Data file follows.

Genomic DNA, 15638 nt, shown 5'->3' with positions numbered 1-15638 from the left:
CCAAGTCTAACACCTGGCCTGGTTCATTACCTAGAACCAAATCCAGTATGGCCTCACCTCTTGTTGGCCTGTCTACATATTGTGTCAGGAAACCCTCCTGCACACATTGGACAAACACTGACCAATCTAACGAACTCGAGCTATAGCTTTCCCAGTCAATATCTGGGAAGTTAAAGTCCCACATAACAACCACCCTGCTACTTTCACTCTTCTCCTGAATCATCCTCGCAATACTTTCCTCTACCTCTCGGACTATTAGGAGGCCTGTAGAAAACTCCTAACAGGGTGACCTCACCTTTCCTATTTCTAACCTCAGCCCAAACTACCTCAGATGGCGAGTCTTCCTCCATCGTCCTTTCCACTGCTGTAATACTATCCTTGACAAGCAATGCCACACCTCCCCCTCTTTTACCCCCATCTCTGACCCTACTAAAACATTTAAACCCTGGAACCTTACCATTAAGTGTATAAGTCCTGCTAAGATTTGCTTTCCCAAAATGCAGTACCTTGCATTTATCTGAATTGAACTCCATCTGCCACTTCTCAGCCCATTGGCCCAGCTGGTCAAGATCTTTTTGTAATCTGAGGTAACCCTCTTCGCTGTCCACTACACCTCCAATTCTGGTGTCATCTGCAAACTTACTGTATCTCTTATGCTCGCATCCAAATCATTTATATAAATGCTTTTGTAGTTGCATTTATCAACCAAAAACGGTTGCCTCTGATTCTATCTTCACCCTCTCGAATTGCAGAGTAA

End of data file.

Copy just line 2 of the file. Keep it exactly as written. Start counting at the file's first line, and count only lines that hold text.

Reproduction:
CCAAGTCTAACACCTGGCCTGGTTCATTACCTAGAACCAAATCCAGTATGGCCTCACCTCTTGTTGGCCTGTCTACATATTGTGTCAGGAAACCCTCCTGCACACATTGGACAAACACTGACCAATCTAACGAACTCGAGCTATAGCTTTCCCAGTCAATATCTGGGAAGTTAAAGTCCCACATAACAACCACCCTGCTACTTTCACTCTTCTCCTGAATCATCCTCGCAATACTTTCCTCTACCTCTCGGACTATTAGGAGGCCTGTAGAAAACTCCTAACAGGGTGACCTCACCTTTCCTATTTCTAACCTCAGCCCAAACTACCTCAGATGGCGAGTCTTCCTCCATCGTCCTTTCCACTGCTGTAATACTATCCTTGACAAGCAATGCCACACCTCCCCCTCTTTTACCCCCATCTCTGACCCTACTAAAACATTTAAACCCTGGAACCTTACCATTAAGTGTATAAGTCCTGCTAAGATTTGCTTTCCCAAAATGCAGTACCTTGCATTTATCTGAATTGAACTCCATCTGCCACTTCTCAGCCCATTGGCCCAGCTGGTCAAGATCTTTTTGTAATCTGAGGTAACCCTCTTCGCTGTCCACTACACCTCCAATTCTGGTGTCATCTGCAAACTTACTGTATCTCTTATGCTCGCATCCAAATCATTTATATAAATGCTTTTGTAGTTGCATTTATCAACCAAAAACGGTTGCCTCTGATTCTATCTTCACCCTCTCGAATTGCAGAGTAA